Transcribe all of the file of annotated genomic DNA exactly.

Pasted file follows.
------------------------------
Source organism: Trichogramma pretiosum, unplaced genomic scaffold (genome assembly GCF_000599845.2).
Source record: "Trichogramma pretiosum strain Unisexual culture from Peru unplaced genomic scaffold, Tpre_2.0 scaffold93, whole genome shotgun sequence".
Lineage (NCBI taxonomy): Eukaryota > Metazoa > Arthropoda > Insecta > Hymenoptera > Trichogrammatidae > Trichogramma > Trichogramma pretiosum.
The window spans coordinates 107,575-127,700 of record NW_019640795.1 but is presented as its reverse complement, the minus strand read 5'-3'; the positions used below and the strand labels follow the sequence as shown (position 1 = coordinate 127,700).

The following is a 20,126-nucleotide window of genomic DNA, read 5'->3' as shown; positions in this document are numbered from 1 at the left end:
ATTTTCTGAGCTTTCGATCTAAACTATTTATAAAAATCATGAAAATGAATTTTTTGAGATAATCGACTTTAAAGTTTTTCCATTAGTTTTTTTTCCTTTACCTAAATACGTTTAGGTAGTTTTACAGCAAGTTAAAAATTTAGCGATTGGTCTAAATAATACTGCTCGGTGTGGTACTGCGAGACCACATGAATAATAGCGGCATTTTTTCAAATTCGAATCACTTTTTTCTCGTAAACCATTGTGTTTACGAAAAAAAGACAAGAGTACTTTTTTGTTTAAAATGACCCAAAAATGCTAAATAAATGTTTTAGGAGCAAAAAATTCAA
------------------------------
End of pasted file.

Source organism: Trichogramma pretiosum, unplaced genomic scaffold (genome assembly GCF_000599845.2).
Source record: "Trichogramma pretiosum strain Unisexual culture from Peru unplaced genomic scaffold, Tpre_2.0 scaffold93, whole genome shotgun sequence".
Lineage (NCBI taxonomy): Eukaryota > Metazoa > Arthropoda > Insecta > Hymenoptera > Trichogrammatidae > Trichogramma > Trichogramma pretiosum.
The window spans coordinates 107,575-127,700 of record NW_019640795.1 but is presented as its reverse complement, the minus strand read 5'-3'; the positions used below and the strand labels follow the sequence as shown (position 1 = coordinate 127,700).

The following is a 20,126-nucleotide window of genomic DNA, read 5'->3' as shown; positions in this document are numbered from 1 at the left end:
ATTTTCTGAGCTTTCGATCTAAACTATTTATAAAAATCATGAAAATGAATTTTTTGAGATAATCGACTTTAAAGTTTTTCCATTAGTTTTTTTTCCTTTACCTAAATACGTTTAGGTAGTTTTACAGCAAGTTAAAAATTTAGCGATTGGTCTAAATAATACTGCTCGGTGTGGTACTGCGAGACCACATGAATAATAGCGGCATTTTTTCAAATTCGAATCACTTTTTTCTCGTAAACCATTGTGTTTACGAAAAAAAGACAAGAGTACTTTTTTGTTTAAAATGACCCAAAAATGCTAAATAAATGTTTTAGGAGCAAAAAATTCAA